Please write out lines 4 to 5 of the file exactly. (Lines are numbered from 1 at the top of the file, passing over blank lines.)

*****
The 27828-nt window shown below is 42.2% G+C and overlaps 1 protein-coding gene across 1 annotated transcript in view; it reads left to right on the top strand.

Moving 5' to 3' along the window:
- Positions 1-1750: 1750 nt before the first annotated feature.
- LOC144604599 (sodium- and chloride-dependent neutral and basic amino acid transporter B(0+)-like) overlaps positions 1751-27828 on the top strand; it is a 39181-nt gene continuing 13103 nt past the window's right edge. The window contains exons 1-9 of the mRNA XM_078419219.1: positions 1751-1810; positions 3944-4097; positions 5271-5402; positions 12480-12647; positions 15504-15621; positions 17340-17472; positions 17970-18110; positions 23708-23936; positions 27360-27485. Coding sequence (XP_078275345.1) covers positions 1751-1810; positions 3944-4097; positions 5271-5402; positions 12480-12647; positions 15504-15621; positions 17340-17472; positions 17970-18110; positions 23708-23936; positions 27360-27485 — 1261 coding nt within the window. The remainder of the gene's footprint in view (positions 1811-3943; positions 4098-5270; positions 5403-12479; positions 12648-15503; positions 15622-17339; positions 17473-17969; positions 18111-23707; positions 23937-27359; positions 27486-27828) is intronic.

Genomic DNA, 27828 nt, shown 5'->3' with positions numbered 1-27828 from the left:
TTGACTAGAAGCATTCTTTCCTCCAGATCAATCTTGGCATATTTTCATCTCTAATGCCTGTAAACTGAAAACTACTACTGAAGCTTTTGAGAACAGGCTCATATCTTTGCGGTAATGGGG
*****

- LOC144604599 (sodium- and chloride-dependent neutral and basic amino acid transporter B(0+)-like) overlaps positions 1751-27828 on the top strand; it is a 39181-nt gene continuing 13103 nt past the window's right edge. The window contains exons 1-9 of the mRNA XM_078419219.1: positions 1751-1810; positions 3944-4097; positions 5271-5402; positions 12480-12647; positions 15504-15621; positions 17340-17472; positions 17970-18110; positions 23708-23936; positions 27360-27485. Coding sequence (XP_078275345.1) covers positions 1751-1810; positions 3944-4097; positions 5271-5402; positions 12480-12647; positions 15504-15621; positions 17340-17472; positions 17970-18110; positions 23708-23936; positions 27360-27485 — 1261 coding nt within the window. The remainder of the gene's footprint in view (positions 1811-3943; positions 4098-5270; positions 5403-12479; positions 12648-15503; positions 15622-17339; positions 17473-17969; positions 18111-23707; positions 23937-27359; positions 27486-27828) is intronic.

Genomic DNA, 27828 nt, shown 5'->3' with positions numbered 1-27828 from the left: